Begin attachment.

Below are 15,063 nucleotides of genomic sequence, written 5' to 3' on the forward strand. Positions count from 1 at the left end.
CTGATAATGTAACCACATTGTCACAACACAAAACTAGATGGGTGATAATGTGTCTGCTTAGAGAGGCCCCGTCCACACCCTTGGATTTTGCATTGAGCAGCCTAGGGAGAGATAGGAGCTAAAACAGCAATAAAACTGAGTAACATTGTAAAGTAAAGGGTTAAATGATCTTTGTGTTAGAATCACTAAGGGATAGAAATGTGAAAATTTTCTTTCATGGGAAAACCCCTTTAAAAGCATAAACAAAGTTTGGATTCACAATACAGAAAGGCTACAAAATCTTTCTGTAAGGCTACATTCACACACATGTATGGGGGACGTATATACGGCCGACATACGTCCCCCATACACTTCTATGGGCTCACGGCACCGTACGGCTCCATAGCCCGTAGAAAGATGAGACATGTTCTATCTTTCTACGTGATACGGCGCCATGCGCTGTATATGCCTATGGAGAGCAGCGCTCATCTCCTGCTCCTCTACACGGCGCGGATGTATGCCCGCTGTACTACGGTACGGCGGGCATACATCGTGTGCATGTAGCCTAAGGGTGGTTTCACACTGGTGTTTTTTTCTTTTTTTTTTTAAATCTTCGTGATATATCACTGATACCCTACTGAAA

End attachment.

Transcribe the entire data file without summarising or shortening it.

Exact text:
Below are 15,063 nucleotides of genomic sequence, written 5' to 3' on the forward strand. Positions count from 1 at the left end.
CTGATAATGTAACCACATTGTCACAACACAAAACTAGATGGGTGATAATGTGTCTGCTTAGAGAGGCCCCGTCCACACCCTTGGATTTTGCATTGAGCAGCCTAGGGAGAGATAGGAGCTAAAACAGCAATAAAACTGAGTAACATTGTAAAGTAAAGGGTTAAATGATCTTTGTGTTAGAATCACTAAGGGATAGAAATGTGAAAATTTTCTTTCATGGGAAAACCCCTTTAAAAGCATAAACAAAGTTTGGATTCACAATACAGAAAGGCTACAAAATCTTTCTGTAAGGCTACATTCACACACATGTATGGGGGACGTATATACGGCCGACATACGTCCCCCATACACTTCTATGGGCTCACGGCACCGTACGGCTCCATAGCCCGTAGAAAGATGAGACATGTTCTATCTTTCTACGTGATACGGCGCCATGCGCTGTATATGCCTATGGAGAGCAGCGCTCATCTCCTGCTCCTCTACACGGCGCGGATGTATGCCCGCTGTACTACGGTACGGCGGGCATACATCGTGTGCATGTAGCCTAAGGGTGGTTTCACACTGGTGTTTTTTTCTTTTTTTTTTTAAATCTTCGTGATATATCACTGATACCCTACTGAAA